Characters beyond the 7-bit ASCII range are useful in English as well. Does anyone using your software even need to write the € sign? Or £? How about distinguishing "résumé" from "resume"?You say it's used by scientists around the world, who may have names like "Jörg" or "Guðmundsdóttir". In a scientific setting, it is useful to talk about wavelengths like λ, units like Å, or angles as Θ, even in English.
Some of these characters, like "ö", "£", and "€" may be available in 8-bit encodings like ISO-8859-1 or Windows-1252, so it may seem like you could just use those encodings and be done with it. The problem is that there are characters outside of those ranges that many people use very frequently, and so lots of existing data is encoded in UTF-8. If your software doesn't understand that when importing data, it may interpret the "£" character in UTF-8 as a sequence of 2 Windows-1252 characters, and render it as "Â£". If this sort of error goes undetected for long enough, you can start to get your data seriously garbled, as multiple passes of misinterpretation alter your data more and more until it becomes unrecoverable.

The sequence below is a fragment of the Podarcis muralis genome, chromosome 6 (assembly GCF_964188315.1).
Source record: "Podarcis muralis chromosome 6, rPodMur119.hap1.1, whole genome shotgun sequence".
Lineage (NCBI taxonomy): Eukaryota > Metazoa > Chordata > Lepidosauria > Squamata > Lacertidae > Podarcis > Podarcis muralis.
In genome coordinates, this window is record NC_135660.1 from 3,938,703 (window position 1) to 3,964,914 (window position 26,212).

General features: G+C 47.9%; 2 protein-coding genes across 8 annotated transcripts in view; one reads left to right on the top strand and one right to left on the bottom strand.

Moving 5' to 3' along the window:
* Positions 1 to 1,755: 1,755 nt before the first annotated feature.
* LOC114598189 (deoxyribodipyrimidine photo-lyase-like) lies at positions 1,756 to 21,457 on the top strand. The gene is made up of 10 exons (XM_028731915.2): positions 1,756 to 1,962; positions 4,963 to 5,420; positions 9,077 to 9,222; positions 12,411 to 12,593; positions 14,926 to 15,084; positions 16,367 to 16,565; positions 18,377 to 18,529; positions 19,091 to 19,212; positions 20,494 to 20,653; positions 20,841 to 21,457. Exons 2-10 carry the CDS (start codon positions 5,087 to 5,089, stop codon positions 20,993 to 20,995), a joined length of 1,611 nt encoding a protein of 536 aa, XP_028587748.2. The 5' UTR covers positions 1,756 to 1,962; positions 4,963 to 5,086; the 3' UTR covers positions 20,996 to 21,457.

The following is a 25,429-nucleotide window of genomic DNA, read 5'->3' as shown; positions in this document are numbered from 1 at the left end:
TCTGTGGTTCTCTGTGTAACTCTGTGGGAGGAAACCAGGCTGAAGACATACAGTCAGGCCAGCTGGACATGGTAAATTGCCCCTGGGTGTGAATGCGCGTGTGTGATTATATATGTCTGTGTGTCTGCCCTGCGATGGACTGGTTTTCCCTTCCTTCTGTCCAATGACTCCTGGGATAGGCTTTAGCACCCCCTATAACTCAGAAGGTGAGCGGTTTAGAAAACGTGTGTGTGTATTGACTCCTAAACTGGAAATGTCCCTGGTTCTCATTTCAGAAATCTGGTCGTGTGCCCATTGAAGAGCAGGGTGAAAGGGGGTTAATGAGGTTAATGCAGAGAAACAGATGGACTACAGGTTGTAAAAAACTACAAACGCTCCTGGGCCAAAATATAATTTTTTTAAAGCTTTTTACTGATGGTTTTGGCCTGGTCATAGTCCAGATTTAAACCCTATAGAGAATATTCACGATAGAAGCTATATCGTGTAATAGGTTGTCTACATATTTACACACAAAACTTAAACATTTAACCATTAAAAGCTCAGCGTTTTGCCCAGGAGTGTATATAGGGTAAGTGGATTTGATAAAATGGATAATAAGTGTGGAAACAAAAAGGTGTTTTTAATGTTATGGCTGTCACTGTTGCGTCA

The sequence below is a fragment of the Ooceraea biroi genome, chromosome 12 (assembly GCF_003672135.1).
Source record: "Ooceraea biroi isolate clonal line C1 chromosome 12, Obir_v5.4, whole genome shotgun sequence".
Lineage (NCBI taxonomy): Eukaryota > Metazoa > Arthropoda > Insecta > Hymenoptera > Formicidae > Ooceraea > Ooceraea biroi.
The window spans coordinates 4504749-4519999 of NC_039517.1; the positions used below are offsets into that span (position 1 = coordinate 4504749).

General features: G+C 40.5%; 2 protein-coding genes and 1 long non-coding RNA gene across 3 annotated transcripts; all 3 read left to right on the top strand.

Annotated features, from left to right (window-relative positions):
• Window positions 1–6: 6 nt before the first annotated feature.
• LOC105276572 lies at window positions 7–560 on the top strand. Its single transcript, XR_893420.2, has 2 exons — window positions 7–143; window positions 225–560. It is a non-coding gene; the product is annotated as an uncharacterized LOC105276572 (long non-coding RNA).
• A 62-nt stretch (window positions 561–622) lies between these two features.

And it's good to think about these issues early on in the design of your program. Since strings tend to be very low-level concept that are threaded throughout your entire program, with lots of assumptions about how they work implicit in how they are used, it can be very difficult and expensive to add Unicode support to a program later on if you have never even thought about the issue to begin with.
My recommendation is to always use Unicode capable string types and libraries wherever possible, and make sure any tests you have (whether they be unit, integration, regression, or any other sort of tests) that deal with strings try passing some Unicode strings through your system to ensure that they work and come through unscathed.
If you don't handle Unicode, then I would recommend ensuring that all data accepted by the system is 7-bit clean (that is, there are no characters beyond the 7-bit US-ASCII range). This will help avoid problems with incompatibilities between 8-bit legacy encodings like the ISO-8859 family and UTF-8.